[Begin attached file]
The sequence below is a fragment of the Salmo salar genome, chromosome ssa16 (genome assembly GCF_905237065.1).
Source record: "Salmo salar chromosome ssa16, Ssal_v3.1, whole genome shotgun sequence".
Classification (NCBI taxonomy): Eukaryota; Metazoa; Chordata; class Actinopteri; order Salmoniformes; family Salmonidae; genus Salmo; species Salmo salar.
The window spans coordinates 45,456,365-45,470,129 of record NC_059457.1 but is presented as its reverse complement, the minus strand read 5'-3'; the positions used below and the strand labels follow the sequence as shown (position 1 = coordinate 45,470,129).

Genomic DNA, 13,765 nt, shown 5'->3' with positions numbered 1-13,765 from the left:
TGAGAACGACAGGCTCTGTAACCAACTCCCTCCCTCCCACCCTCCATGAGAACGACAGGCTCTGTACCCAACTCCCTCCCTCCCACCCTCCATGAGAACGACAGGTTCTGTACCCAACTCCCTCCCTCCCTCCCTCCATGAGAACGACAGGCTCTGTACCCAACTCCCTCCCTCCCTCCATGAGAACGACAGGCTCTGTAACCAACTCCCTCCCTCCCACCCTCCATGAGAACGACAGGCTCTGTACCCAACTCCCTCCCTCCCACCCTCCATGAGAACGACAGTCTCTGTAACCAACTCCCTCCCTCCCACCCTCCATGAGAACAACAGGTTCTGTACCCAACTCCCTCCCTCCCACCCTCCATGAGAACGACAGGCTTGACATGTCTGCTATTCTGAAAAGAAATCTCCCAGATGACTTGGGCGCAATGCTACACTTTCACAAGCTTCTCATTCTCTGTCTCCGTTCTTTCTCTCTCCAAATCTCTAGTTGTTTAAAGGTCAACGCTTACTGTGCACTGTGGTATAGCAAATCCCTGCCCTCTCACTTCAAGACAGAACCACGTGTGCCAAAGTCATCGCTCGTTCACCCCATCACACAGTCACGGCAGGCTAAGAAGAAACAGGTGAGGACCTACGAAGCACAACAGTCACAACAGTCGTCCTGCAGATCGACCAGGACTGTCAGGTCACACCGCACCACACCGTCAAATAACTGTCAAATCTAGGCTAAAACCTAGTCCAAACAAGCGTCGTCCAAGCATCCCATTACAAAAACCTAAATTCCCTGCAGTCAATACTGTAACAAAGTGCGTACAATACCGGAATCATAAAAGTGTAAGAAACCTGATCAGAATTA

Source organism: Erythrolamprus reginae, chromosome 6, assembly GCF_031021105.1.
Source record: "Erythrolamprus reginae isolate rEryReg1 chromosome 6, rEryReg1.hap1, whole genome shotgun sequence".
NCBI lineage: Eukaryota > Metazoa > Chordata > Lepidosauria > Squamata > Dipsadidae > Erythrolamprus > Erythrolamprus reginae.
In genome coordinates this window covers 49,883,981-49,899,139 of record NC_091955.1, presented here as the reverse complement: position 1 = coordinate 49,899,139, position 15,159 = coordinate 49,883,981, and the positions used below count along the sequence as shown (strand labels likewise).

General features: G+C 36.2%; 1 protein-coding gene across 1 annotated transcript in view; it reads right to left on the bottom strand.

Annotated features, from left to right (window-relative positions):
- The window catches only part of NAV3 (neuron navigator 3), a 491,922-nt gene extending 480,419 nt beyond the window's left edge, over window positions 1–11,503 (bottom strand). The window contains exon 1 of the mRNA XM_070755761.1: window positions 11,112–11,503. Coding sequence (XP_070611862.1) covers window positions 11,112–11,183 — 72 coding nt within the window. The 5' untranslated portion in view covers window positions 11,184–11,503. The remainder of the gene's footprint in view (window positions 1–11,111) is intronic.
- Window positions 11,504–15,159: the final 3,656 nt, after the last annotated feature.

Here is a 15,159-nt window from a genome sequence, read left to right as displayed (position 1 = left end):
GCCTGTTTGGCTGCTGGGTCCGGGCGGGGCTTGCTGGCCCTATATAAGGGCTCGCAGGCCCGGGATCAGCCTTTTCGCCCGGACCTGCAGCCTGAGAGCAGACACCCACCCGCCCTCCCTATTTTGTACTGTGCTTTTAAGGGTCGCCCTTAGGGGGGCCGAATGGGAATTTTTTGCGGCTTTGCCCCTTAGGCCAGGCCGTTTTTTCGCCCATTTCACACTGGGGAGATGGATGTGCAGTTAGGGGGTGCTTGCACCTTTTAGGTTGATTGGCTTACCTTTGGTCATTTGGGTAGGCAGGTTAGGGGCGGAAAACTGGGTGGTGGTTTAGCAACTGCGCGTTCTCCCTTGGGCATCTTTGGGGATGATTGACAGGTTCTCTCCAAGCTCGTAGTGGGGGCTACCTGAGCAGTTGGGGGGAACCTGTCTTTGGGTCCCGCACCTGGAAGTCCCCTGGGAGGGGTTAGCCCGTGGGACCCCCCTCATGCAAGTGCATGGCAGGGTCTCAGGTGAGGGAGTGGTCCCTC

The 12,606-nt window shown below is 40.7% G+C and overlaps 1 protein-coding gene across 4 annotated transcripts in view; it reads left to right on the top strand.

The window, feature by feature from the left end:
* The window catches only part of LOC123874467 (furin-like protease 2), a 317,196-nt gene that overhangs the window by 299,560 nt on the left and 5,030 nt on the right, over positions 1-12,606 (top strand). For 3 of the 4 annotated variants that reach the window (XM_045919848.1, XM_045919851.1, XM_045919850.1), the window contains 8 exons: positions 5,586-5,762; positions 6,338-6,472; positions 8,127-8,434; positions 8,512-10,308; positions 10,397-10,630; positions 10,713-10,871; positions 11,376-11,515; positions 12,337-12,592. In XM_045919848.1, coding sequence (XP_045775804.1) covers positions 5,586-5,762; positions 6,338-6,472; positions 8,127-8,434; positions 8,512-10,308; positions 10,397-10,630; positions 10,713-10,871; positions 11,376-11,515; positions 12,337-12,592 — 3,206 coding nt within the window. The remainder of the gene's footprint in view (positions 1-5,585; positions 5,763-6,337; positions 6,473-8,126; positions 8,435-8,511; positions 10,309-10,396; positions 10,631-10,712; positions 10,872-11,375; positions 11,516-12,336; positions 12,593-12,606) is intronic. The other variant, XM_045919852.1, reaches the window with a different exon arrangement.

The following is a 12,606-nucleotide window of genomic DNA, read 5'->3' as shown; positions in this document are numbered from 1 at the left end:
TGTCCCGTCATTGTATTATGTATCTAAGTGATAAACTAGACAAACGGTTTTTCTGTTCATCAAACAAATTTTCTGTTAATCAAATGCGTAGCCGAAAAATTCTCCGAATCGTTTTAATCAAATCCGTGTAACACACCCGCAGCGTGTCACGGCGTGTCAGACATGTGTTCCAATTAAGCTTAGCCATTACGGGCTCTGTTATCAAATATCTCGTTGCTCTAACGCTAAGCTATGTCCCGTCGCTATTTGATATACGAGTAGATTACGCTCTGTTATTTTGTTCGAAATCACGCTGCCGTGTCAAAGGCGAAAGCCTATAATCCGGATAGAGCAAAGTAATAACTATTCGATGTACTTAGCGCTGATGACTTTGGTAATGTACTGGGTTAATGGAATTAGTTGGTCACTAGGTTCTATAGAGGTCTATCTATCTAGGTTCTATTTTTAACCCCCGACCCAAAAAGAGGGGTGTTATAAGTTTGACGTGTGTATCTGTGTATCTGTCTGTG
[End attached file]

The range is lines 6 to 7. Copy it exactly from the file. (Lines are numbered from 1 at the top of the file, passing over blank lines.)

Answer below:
TGAGAACGACAGGCTCTGTAACCAACTCCCTCCCTCCCACCCTCCATGAGAACGACAGGCTCTGTACCCAACTCCCTCCCTCCCACCCTCCATGAGAACGACAGGTTCTGTACCCAACTCCCTCCCTCCCTCCCTCCATGAGAACGACAGGCTCTGTACCCAACTCCCTCCCTCCCTCCATGAGAACGACAGGCTCTGTAACCAACTCCCTCCCTCCCACCCTCCATGAGAACGACAGGCTCTGTACCCAACTCCCTCCCTCCCACCCTCCATGAGAACGACAGTCTCTGTAACCAACTCCCTCCCTCCCACCCTCCATGAGAACAACAGGTTCTGTACCCAACTCCCTCCCTCCCACCCTCCATGAGAACGACAGGCTTGACATGTCTGCTATTCTGAAAAGAAATCTCCCAGATGACTTGGGCGCAATGCTACACTTTCACAAGCTTCTCATTCTCTGTCTCCGTTCTTTCTCTCTCCAAATCTCTAGTTGTTTAAAGGTCAACGCTTACTGTGCACTGTGGTATAGCAAATCCCTGCCCTCTCACTTCAAGACAGAACCACGTGTGCCAAAGTCATCGCTCGTTCACCCCATCACACAGTCACGGCAGGCTAAGAAGAAACAGGTGAGGACCTACGAAGCACAACAGTCACAACAGTCGTCCTGCAGATCGACCAGGACTGTCAGGTCACACCGCACCACACCGTCAAATAACTGTCAAATCTAGGCTAAAACCTAGTCCAAACAAGCGTCGTCCAAGCATCCCATTACAAAAACCTAAATTCCCTGCAGTCAATACTGTAACAAAGTGCGTACAATACCGGAATCATAAAAGTGTAAGAAACCTGATCAGAATTA

Source organism: Erythrolamprus reginae, chromosome 6, assembly GCF_031021105.1.